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I know this is very last minute but, in preparation for our meeting with the dcotors tomorrow (or today, depending on when you’re reading this), I welcome your questions. Of course, we have a list of our own already and of course, we know a bit more about Wilms’ tumor and kidney dialysis and surgical resections than most of you (I hope!), but I’ve found over the last few weeks that it’s really useful to listen to the questions that others pose. The “what if’s” and “how about this . . .?” or “could they do such-and-such instead of such-and-such?” Sometimes we get caught up in our own way of thinking and our own set of fears or assumptions and we  just need a different perspective.

So if you have a question or a suggestion or a scenario for treatment you think we should be considering, post it here (before 3pm on Monday). And wish us luck . . . .

We still haven’t heard anything.

This means one of three things (or maybe it means one of those other things I just haven’t thought of yet): 1) The doctors at St. Jude’s haven’t yet contacted Jeff. 2) They did contact him and their recommendation was the same as his (watch and wait) and he’s just been so busy, it sort of fell off his radar and he forgot to call us (this is, in my opinion, the best option although it seems out of character). Or 3) their recommendation was so extreme (i.e. removing the kidney right away), that Jeff is consulting again with the local docs before contacting us. Hmmmmmmm . . .

On another note, as many of you probably knew when you read the last post but were hesitant to share with me, Jude IS the patron saint of “lost causes”!  And I thought I was kidding when I suggested it. Couldn’t they have picked the patron saint of sick children or something? Lost causes? Ugh.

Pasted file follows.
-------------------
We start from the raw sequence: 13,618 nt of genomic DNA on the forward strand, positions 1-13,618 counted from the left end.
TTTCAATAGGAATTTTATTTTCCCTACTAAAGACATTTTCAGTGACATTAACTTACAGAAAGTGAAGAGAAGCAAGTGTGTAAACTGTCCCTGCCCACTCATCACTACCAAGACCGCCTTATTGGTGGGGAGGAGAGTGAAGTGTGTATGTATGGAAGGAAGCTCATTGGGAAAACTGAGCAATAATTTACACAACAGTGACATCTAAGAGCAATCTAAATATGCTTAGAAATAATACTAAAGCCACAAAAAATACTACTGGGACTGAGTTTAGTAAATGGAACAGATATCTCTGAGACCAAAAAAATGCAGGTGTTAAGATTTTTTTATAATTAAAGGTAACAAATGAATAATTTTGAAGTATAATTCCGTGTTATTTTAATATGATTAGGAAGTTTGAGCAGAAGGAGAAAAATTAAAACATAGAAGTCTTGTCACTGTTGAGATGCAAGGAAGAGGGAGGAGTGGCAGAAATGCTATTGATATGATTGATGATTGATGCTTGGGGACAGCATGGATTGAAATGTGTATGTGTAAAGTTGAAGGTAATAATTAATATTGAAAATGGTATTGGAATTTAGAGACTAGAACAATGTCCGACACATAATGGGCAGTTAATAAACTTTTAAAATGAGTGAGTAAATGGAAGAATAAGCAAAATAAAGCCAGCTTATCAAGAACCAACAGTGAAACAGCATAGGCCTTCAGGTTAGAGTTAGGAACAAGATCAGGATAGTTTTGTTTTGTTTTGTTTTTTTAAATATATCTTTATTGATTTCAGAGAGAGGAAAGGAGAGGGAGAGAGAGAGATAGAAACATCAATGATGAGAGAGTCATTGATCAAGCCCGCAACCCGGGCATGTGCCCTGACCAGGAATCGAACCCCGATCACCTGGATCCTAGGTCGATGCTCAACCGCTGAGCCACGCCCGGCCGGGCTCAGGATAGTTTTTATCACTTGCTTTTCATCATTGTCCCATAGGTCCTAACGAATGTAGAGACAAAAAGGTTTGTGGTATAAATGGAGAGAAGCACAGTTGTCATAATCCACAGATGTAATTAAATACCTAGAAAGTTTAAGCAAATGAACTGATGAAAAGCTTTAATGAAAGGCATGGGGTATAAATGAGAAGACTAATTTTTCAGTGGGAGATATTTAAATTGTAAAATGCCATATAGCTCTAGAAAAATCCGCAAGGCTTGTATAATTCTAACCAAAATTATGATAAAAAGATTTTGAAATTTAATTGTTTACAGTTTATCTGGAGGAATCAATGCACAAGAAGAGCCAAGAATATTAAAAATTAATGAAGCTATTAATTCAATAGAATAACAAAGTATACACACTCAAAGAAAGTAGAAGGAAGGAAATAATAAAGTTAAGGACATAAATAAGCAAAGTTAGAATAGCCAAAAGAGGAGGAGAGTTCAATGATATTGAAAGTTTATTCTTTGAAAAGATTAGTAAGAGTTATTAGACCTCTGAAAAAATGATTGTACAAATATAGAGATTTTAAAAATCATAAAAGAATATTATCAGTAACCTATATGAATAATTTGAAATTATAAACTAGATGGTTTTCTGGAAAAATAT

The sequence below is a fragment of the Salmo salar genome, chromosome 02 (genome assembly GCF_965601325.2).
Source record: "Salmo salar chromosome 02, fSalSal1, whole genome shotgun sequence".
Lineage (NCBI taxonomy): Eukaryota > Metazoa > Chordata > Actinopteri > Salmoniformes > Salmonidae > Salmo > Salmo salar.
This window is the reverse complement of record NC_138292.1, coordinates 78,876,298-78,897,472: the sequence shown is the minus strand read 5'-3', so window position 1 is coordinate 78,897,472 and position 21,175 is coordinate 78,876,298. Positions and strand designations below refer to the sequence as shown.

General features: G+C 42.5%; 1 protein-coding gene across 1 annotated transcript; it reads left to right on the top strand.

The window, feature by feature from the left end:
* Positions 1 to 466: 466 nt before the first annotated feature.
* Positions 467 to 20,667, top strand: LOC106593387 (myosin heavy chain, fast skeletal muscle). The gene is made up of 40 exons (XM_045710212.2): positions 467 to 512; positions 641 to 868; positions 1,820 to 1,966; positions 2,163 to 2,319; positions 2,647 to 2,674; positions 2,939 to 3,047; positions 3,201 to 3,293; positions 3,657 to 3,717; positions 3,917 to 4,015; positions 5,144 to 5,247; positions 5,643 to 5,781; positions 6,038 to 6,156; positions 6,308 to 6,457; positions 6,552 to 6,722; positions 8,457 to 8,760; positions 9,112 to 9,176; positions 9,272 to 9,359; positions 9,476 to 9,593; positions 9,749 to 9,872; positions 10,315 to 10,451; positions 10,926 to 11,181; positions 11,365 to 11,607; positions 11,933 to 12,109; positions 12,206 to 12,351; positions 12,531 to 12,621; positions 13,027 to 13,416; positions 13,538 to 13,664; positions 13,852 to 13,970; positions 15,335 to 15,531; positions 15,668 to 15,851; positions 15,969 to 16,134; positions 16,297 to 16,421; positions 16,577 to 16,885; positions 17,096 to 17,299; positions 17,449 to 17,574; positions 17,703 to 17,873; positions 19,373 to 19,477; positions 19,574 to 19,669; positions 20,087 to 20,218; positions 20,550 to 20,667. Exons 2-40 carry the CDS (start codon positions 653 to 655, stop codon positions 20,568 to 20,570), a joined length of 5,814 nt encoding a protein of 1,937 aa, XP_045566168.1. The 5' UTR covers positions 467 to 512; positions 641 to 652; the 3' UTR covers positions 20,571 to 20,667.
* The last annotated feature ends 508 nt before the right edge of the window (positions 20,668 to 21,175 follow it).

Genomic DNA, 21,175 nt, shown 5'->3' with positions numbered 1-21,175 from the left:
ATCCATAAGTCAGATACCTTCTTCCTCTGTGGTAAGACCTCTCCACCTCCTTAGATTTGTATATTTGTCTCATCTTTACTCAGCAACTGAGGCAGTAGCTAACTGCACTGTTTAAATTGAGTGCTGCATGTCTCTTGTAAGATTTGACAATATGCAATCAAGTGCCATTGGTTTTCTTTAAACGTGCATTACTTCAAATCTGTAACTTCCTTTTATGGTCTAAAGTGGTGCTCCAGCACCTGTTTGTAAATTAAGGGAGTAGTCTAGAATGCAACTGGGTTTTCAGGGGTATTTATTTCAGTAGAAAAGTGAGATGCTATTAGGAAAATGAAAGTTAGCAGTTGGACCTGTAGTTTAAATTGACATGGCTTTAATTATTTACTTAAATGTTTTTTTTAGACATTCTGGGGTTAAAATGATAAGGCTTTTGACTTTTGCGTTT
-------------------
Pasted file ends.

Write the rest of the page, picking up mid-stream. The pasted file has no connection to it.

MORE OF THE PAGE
After I had already googled it myself, I got this in an email from Mark, who’d obviously googled it himself:  The Apostle Saint Jude Thaddeus is “The Miraculous Saint,” the Catholic Patron Saint of “lost causes” and “cases despaired of.”  When all other avenues are closed, he is the one to call upon, and his help often comes at the last moment.

Okay, I get that. This is the place you go when all else has failed and then, at the very last moment when hope is almost gone, they save you. I still think it’s a bad name.

Anyway, just to fill you in on other developments in our life: Still nothing on the house, although we did have a showing yesterday. I’m hopeful that some couple is sitting at their kitchen table right now talking about how much they love this house and figuring out what to offer (I told you I don’t lose hope!). 

Braedan continues to love school and is learning to read before my very eyes. And Austin is finally starting to love his school too.  He actually clapped as we pulled up the other day. He still cries when I leave him but it only lasts ten seconds and then, in his teacher’s words, he has “phenomenal” days.

So, we carry on.

No official news yet. We are meeting with Jeff at 5 o’clock since he’s working in the PICU today, and I am getting increasingly nervous. I’d been feeling pretty good, mostly because Austin wowed us by taking a few steps and eating a plate of mac and cheese! Did I mention how tough he is? He was thrilled with the applause he received from several doctors and nurses when he announced that he’d farted, which is a good sign he doesn’t have an ileus. Wait til he poops — we’ll probably throw a party! (Oh, there will be much work for me to undo all he learns at the hospital. . . )

So I was feeling good, heartened by one doctor who thought we might get to go home tomorrow or the next day. But then I talked to Jeff and heard something in his voice, a hesitancy or nervousness or something. I’m probably reading too much into it; he is working in the PICU after all and dealing with lots of families on the edge of disaster. I just need to wait. It is strange to think that he and the pathologist in Washington state and various doctors tucked away in offices scattered throughout the hospital know the fate of my child and I just need to wait.

I keep recycling old lines from our first round with cancer, but this one, taken from a Carepage posting on September 11, 2007, as we awaited pathology results after the horrifying growth of Austin’s primary tumor, keeps popping into my head:

“Don’t even know what to wish for. But wishing nonetheless.”

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